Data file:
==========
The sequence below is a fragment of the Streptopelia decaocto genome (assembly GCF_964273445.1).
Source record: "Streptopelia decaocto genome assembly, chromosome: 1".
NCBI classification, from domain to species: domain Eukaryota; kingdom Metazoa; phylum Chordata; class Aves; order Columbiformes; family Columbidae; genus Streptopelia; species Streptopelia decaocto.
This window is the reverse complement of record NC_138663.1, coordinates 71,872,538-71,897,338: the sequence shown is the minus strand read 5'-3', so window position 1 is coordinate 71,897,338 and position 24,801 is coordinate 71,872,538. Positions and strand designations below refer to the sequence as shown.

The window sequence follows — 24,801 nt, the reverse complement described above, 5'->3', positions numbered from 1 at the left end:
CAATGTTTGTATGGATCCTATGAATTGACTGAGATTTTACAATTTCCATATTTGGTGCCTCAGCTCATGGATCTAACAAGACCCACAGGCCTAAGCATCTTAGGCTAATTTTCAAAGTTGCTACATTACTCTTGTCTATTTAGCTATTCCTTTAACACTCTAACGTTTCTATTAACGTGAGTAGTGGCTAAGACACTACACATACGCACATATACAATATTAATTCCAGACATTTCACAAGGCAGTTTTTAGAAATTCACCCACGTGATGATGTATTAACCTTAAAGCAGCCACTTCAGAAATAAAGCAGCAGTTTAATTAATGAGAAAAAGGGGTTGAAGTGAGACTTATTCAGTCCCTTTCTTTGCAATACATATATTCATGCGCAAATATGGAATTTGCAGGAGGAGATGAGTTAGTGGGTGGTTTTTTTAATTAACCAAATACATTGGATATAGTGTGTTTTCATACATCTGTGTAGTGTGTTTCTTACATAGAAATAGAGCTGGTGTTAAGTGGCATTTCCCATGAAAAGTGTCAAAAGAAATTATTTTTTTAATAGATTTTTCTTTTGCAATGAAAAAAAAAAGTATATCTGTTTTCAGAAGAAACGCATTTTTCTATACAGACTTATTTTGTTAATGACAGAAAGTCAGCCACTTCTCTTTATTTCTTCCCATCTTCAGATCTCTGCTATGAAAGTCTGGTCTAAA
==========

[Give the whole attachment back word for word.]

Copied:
The sequence below is a fragment of the Streptopelia decaocto genome (assembly GCF_964273445.1).
Source record: "Streptopelia decaocto genome assembly, chromosome: 1".
NCBI classification, from domain to species: domain Eukaryota; kingdom Metazoa; phylum Chordata; class Aves; order Columbiformes; family Columbidae; genus Streptopelia; species Streptopelia decaocto.
This window is the reverse complement of record NC_138663.1, coordinates 71,872,538-71,897,338: the sequence shown is the minus strand read 5'-3', so window position 1 is coordinate 71,897,338 and position 24,801 is coordinate 71,872,538. Positions and strand designations below refer to the sequence as shown.

The window sequence follows — 24,801 nt, the reverse complement described above, 5'->3', positions numbered from 1 at the left end:
CAATGTTTGTATGGATCCTATGAATTGACTGAGATTTTACAATTTCCATATTTGGTGCCTCAGCTCATGGATCTAACAAGACCCACAGGCCTAAGCATCTTAGGCTAATTTTCAAAGTTGCTACATTACTCTTGTCTATTTAGCTATTCCTTTAACACTCTAACGTTTCTATTAACGTGAGTAGTGGCTAAGACACTACACATACGCACATATACAATATTAATTCCAGACATTTCACAAGGCAGTTTTTAGAAATTCACCCACGTGATGATGTATTAACCTTAAAGCAGCCACTTCAGAAATAAAGCAGCAGTTTAATTAATGAGAAAAAGGGGTTGAAGTGAGACTTATTCAGTCCCTTTCTTTGCAATACATATATTCATGCGCAAATATGGAATTTGCAGGAGGAGATGAGTTAGTGGGTGGTTTTTTTAATTAACCAAATACATTGGATATAGTGTGTTTTCATACATCTGTGTAGTGTGTTTCTTACATAGAAATAGAGCTGGTGTTAAGTGGCATTTCCCATGAAAAGTGTCAAAAGAAATTATTTTTTTAATAGATTTTTCTTTTGCAATGAAAAAAAAAAGTATATCTGTTTTCAGAAGAAACGCATTTTTCTATACAGACTTATTTTGTTAATGACAGAAAGTCAGCCACTTCTCTTTATTTCTTCCCATCTTCAGATCTCTGCTATGAAAGTCTGGTCTAAA